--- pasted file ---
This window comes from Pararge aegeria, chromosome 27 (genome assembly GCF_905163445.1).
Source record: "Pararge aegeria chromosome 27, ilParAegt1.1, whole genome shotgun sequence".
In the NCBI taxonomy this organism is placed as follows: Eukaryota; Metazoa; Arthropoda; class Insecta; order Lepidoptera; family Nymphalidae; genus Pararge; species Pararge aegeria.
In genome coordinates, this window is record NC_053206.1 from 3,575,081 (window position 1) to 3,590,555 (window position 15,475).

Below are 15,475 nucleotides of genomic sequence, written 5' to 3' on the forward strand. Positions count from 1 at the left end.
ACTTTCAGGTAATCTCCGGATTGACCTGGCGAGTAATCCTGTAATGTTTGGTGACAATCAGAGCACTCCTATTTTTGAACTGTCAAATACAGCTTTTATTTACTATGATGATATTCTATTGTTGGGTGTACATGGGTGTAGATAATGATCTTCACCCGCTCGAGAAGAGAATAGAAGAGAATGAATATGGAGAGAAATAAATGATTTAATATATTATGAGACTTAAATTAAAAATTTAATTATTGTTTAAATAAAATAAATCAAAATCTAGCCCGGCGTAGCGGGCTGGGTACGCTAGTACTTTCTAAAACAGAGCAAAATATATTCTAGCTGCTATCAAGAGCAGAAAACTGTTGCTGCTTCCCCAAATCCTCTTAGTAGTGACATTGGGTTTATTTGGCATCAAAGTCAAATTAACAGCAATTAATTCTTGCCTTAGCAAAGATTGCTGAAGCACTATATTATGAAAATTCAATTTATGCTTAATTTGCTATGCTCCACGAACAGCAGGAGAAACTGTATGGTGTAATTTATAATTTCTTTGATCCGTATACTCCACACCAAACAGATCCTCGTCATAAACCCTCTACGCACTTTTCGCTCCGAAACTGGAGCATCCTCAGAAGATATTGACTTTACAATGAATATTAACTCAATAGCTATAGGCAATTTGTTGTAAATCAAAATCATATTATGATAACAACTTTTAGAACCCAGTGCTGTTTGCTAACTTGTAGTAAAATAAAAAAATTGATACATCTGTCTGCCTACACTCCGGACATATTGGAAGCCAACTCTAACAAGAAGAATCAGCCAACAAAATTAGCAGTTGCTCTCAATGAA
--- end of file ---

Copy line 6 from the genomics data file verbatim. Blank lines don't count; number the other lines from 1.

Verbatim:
ACTTTCAGGTAATCTCCGGATTGACCTGGCGAGTAATCCTGTAATGTTTGGTGACAATCAGAGCACTCCTATTTTTGAACTGTCAAATACAGCTTTTATTTACTATGATGATATTCTATTGTTGGGTGTACATGGGTGTAGATAATGATCTTCACCCGCTCGAGAAGAGAATAGAAGAGAATGAATATGGAGAGAAATAAATGATTTAATATATTATGAGACTTAAATTAAAAATTTAATTATTGTTTAAATAAAATAAATCAAAATCTAGCCCGGCGTAGCGGGCTGGGTACGCTAGTACTTTCTAAAACAGAGCAAAATATATTCTAGCTGCTATCAAGAGCAGAAAACTGTTGCTGCTTCCCCAAATCCTCTTAGTAGTGACATTGGGTTTATTTGGCATCAAAGTCAAATTAACAGCAATTAATTCTTGCCTTAGCAAAGATTGCTGAAGCACTATATTATGAAAATTCAATTTATGCTTAATTTGCTATGCTCCACGAACAGCAGGAGAAACTGTATGGTGTAATTTATAATTTCTTTGATCCGTATACTCCACACCAAACAGATCCTCGTCATAAACCCTCTACGCACTTTTCGCTCCGAAACTGGAGCATCCTCAGAAGATATTGACTTTACAATGAATATTAACTCAATAGCTATAGGCAATTTGTTGTAAATCAAAATCATATTATGATAACAACTTTTAGAACCCAGTGCTGTTTGCTAACTTGTAGTAAAATAAAAAAATTGATACATCTGTCTGCCTACACTCCGGACATATTGGAAGCCAACTCTAACAAGAAGAATCAGCCAACAAAATTAGCAGTTGCTCTCAATGAA